Another mode of operation of the illustrative embodiment of FIG. 5 is shown in FIG. 7 wherein the bias supply potential VB is kept constant and the dc level of the input signal is shifted by level shifting circuit 3 in a similar manner as explained in connection with FIG. 3.
A further illustrative embodiment of the present invention is shown in FIG. 8 which comprises all of the circuit elements shown in FIG. 2, with the exception of clipping diode 7. In this illustrative embodiment, a pulse-slicing step is substituted for the clipping step performed by diodes 7 or 8 of FIGS. 2 or 5. The pulse-slicing step is achieved, for example, by means of a differential current switching stage comprising a pair of transistors 9 and 10 having their emitter electrodes connected together and to a current source 11.
Collector resistors 12 and 13 are respectively coupled between a bias supply voltage Vcc and the collector electrodes of transistors 9 and 10. The base electrode of transistor 9 is one of the input terminals of the differential current switching stage, which input terminal is coupled to the collector of transistor amplifier 2. The base electrode of transistor 10 is the other input terminal of the differential current switching stage, which other input terminal is coupled to an adjustable reference potential source 14. The current switching stage delivers at its output terminal VOUT a sequence of output pulses of constant amplitude having a modified or corrected timing pattern.
In operation of the embodiment of FIG. 8, as long as the amplitude of the amplified intermediate pulses at the collector terminal of transistor 2 is lower than the reference potential delivered by source 14, transistor 10 is conducting and transistor 9 is not conducting. In this mode of operation, the output signal VOUT has a constant amplitude equal to: Vcc - R13 × I, wherein R13 is the resistance value of resistor 13, and I is the current drawn by current source 11. As soon as the amplitude of the amplified intermediate pulses at the collector terminal of transistor 2 is higher than the reference potential delivered by source 14, the conducting state of transistors 9 and 10 is reversed, i.e. transistor 9 is conducting and transistor 10 is nonconducting. In such a second mode of operation, VOUT is equal to the supply voltage Vcc since no current is drawn through resistor 13. Thus, by adjusting the value of the reference potential delivered by source 14, the timing pattern of the output pulses delivered at VOUT can be modified or corrected.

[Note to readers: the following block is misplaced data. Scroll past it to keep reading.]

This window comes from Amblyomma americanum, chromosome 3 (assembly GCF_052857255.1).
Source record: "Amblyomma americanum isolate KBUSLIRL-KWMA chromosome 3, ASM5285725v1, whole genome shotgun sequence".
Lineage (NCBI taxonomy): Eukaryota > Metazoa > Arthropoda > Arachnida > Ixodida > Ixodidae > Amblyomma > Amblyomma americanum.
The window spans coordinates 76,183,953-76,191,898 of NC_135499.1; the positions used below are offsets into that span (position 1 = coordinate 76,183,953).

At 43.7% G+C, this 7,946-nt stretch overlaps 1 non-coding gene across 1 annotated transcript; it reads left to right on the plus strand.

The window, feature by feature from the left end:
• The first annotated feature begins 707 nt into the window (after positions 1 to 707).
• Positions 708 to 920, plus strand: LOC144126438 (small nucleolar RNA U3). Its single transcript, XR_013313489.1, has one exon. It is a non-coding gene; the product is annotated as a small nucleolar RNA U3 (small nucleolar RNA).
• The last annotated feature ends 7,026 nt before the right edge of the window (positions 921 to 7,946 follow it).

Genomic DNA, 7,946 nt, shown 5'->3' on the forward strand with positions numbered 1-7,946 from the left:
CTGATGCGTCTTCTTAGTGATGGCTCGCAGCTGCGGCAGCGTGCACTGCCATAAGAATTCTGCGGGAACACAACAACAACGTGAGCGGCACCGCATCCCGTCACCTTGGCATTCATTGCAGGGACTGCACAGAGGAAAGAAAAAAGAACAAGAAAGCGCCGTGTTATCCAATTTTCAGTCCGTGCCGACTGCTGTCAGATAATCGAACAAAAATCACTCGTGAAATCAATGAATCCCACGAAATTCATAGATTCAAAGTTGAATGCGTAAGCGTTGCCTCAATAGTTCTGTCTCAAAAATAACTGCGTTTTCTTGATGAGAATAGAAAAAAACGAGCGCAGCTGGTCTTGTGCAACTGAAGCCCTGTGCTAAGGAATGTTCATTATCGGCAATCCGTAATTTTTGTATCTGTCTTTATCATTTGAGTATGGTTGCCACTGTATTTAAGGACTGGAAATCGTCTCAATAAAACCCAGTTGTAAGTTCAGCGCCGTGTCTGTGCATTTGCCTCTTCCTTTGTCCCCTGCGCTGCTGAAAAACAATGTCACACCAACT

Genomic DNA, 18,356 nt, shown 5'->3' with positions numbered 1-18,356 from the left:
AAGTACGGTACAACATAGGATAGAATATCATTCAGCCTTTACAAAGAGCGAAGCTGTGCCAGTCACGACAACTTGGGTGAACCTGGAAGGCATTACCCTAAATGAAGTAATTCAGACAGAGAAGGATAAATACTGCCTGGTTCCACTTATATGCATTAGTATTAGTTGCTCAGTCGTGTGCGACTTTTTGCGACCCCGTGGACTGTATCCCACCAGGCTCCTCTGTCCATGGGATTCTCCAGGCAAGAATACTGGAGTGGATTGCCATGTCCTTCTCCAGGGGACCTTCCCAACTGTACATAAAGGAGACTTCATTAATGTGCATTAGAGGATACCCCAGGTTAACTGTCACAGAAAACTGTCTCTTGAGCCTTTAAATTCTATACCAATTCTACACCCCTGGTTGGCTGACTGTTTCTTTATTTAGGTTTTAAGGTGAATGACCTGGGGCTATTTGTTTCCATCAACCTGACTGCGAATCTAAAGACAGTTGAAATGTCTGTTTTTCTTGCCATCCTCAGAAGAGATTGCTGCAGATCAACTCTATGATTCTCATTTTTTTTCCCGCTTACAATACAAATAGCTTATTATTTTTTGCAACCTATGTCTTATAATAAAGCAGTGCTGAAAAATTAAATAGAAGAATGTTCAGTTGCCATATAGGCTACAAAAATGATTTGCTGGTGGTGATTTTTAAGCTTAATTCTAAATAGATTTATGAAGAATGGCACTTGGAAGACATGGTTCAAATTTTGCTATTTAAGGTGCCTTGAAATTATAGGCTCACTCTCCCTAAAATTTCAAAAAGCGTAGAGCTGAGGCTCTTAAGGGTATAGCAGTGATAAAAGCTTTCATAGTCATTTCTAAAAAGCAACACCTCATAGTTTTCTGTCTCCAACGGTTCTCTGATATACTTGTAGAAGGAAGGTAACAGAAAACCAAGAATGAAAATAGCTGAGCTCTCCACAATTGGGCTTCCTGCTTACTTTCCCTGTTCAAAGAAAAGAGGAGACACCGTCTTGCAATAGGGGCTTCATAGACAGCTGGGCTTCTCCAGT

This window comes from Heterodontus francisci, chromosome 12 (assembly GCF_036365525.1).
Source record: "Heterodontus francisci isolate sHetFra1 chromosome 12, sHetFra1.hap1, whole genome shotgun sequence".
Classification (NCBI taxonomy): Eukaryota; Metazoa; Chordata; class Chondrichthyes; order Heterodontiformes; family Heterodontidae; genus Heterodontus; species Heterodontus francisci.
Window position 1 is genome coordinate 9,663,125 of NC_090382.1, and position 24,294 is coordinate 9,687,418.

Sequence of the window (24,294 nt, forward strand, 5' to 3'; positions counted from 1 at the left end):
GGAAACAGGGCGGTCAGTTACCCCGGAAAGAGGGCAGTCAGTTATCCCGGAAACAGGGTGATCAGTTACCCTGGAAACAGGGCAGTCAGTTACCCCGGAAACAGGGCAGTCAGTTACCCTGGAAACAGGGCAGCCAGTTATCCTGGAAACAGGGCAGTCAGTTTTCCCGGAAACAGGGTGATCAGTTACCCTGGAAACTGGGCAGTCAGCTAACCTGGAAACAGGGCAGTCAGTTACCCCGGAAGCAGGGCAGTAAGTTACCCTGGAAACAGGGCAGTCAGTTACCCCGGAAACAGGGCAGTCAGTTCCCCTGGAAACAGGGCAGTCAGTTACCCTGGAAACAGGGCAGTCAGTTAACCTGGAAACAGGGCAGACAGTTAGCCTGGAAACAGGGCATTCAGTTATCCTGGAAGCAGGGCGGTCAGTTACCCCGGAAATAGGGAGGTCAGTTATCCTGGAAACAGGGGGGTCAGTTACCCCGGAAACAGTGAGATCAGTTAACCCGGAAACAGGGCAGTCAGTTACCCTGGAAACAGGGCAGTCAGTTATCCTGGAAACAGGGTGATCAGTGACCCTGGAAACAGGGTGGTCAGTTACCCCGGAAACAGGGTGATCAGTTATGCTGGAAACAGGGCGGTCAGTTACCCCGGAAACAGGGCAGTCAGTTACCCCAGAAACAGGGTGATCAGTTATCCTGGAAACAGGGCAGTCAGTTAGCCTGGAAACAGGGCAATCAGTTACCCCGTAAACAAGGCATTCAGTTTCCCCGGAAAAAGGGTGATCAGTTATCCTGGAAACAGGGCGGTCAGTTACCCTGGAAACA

The present invention has been described with reference to particular embodiments. It is to be understood, however, that the described embodiments are merely illustrative of the principles and applications of the invention. Numerous modifications may be made by those skilled in the art without departing from the spirit and scope of the invention.
|Cited Patent||Filing date||Publication date||Applicant||Title|
|US3202919 *||Feb 12, 1963||Aug 24, 1965||Bell Punch Co Ltd||Electric circuit for producing an output pulse of leading edge substantially coincident with the trailing edge of an input pulse|
|US3235866 *||Apr 16, 1965||Feb 15, 1966||Siemens Ag Albis||Control circuitry for a radar indicator|
|US3247363 *||Mar 28, 1962||Apr 19, 1966||Rca Corp||Electrical circuit|
|US3467838 *||Sep 2, 1965||Sep 16, 1969||English Electric Computers Ltd||Electric pulse delay circuit|
|Citing Patent||Filing date||Publication date||Applicant||Title|
|US4714841 *||Jun 25, 1985||Dec 22, 1987||Sony Corporation||Double-sided logic input differential switch|
|US6147533 *||Aug 18, 1998||Nov 14, 2000||Sharp Kabushiki Kaisha||Data communication receiving elements|
|U.S. Classification||327/180, 327/327, 327/100, 327/544, 327/306|